Imagining the Lectionary: Wild and unrelenting – By Dave Perry

by Christine Sine

This morning’s post in the series Easter is Coming: What Do We Hunger and Thirst For? is by Dave Perry:

Dave Perry is a Methodist Minister who blogs at www.visualtheology.blogspot.com. A passionate photographer, he is keen to use visual imagery as a way of bringing the faith alive. Dave is currently Superintendent of the Hull (West) Circuit in East Yorkshire.

Wild and unrelenting see the true picture

An experience both wild and unrelenting: this is not your typical ‘giving up chocolate’ appreciation of Lent, but it is the uncomfortable and inconvenient gospel truth out of which our largely neutered and neutralised present day observance has arisen. As surely as night follows day the cherishing embrace of divine grace becomes the point of departure for a unrelenting personal journey deep into the wild topography of the soul and psyche. The Spirit which empowers and affirms Jesus compels and forces him into an experience which is authentically wild and unrelenting.

The sparse prose of St.Mark distils the spiritual dynamics into a crystal clear clarity of meaning which is meant to be taken neat and undiluted.

At that time Jesus came from Nazareth in Galilee and was baptized by John in the Jordan. Just as Jesus was coming up out of the water, he saw heaven being torn open and the Spirit descending on him like a dove. And a voice came from heaven: “You are my Son, whom I love; with you I am well pleased.” At once the Spirit sent him out into the wilderness, and he was in the wilderness forty days, being tempted by Satan. He was with the wild animals, and angels attended him. After John was put in prison, Jesus went into Galilee, proclaiming the good news of God. “The time has come,” he said. “The kingdom of God has come near. Repent and believe the good news!” (Mark 1:9-15)

Mark invites us to down in one the spiritual truth he sees, to taste its breathtaking intensity and experience its unique potency, and to share it wholeheartedly and unreservedly. If we could but grasp it, here is the unchanging basis for our Christian faith. The encounter with the Holy Spirit confirms the beloved in God’s amazing grace and takes them deep within their being to that place wherein the transforming power of God is manifest so undeniably that they emerge filled with utter enthusiasm for God’s love at work in the world.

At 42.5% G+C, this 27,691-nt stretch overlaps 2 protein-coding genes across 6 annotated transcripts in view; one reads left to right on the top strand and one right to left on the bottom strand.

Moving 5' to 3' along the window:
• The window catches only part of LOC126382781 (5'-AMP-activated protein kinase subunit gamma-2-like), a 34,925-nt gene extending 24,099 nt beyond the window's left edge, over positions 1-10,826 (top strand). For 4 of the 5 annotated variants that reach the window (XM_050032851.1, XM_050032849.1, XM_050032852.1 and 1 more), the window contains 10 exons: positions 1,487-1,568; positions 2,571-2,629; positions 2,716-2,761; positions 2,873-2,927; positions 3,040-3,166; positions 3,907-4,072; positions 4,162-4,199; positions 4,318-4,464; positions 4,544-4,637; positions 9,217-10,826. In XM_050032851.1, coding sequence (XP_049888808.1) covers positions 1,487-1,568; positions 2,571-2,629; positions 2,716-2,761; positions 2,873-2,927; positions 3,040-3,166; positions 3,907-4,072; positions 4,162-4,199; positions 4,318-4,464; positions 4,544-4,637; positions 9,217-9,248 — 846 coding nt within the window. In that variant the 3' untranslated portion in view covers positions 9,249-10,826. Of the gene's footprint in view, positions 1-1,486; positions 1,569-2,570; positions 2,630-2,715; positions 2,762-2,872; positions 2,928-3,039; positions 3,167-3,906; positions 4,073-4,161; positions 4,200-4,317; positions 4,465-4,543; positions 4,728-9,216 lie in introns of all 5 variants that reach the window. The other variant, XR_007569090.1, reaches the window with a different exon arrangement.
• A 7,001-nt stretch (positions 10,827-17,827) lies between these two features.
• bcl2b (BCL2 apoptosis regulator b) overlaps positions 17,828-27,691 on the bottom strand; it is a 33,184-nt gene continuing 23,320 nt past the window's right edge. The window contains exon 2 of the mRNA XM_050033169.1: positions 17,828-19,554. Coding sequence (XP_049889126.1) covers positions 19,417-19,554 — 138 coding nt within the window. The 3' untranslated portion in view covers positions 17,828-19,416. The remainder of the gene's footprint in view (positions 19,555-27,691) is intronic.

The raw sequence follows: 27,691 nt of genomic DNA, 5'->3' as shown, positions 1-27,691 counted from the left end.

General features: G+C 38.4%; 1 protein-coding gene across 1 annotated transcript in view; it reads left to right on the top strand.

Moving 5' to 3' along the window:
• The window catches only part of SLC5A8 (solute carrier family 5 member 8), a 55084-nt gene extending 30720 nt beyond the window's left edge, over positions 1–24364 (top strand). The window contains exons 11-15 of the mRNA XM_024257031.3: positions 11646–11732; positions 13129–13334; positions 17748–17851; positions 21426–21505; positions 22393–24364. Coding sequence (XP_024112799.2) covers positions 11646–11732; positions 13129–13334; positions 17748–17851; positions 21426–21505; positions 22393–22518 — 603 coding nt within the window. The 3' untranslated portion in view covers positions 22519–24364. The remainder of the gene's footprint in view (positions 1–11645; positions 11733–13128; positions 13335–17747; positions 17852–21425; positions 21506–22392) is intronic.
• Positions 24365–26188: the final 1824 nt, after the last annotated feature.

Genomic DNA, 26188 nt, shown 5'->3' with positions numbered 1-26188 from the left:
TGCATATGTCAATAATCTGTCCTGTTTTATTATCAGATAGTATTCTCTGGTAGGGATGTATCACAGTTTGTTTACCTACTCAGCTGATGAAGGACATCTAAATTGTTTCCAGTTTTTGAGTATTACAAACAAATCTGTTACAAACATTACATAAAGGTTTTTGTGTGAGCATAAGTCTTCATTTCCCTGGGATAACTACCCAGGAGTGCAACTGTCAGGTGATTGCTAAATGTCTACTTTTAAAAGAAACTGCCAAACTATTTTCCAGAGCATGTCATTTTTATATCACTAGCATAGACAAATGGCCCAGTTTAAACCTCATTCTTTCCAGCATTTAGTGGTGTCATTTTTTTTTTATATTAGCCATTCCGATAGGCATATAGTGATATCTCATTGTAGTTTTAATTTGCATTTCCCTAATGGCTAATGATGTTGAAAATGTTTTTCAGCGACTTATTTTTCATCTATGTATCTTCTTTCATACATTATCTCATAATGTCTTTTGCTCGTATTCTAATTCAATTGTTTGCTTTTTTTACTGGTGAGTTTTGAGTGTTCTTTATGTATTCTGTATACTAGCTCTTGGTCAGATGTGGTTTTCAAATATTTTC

Cherishing, transforming, liberating: these are the three movements of the Spirit which shape our understanding of Christian discipleship and which Lent compels us to reconsider. Held secure and safe within the Spirit’s embrace, we are brought face to face with the truth of our broken and distorted views of ourselves and others. The first image portrays this visually: we see a landscape that is fragmented, disjointed, unreal. Some aspects are out of proportion, others are incomplete or false representations of what is actually there. And the whole vista is viewed through an impenetrable fence which blocks our progress. This is how it is and we are stuck with it. This is our wilderness prospect, and God wants to confront us with it and get us to the point at which we can see the true picture.

In its wild and unrelenting character the story of the temptation shows us a home truth we would rather ignore. Even when we have reassembled the disparate pieces of our self-understanding and worldview into something recognisable which makes sense, we discover that the work of transformation isn’t finished. The picture is whole but still not right. And we realise that we remain captive behind the fence of our desires, defence mechanisms and self-serving intentions. The wild and unrelenting work of transformation goes on until the true picture emerges, the one in which we see from a godly point of view, at last unhindered and unfettered by all that was unhealed, unresolved and unreconciled within us before the journey began.

This is the kingdom outlook of Jesus. It is the Spirit’s gift.  It is why God compels us into the wild and unrelenting experience of Lent in the first place. Because God loves us so much that God just can’t leave us stuck where we are. Once transformed so that we see the true picture, we become part of God’s liberating purpose in the world. For now in us and through us the Kingdom of God is clear and comes near.

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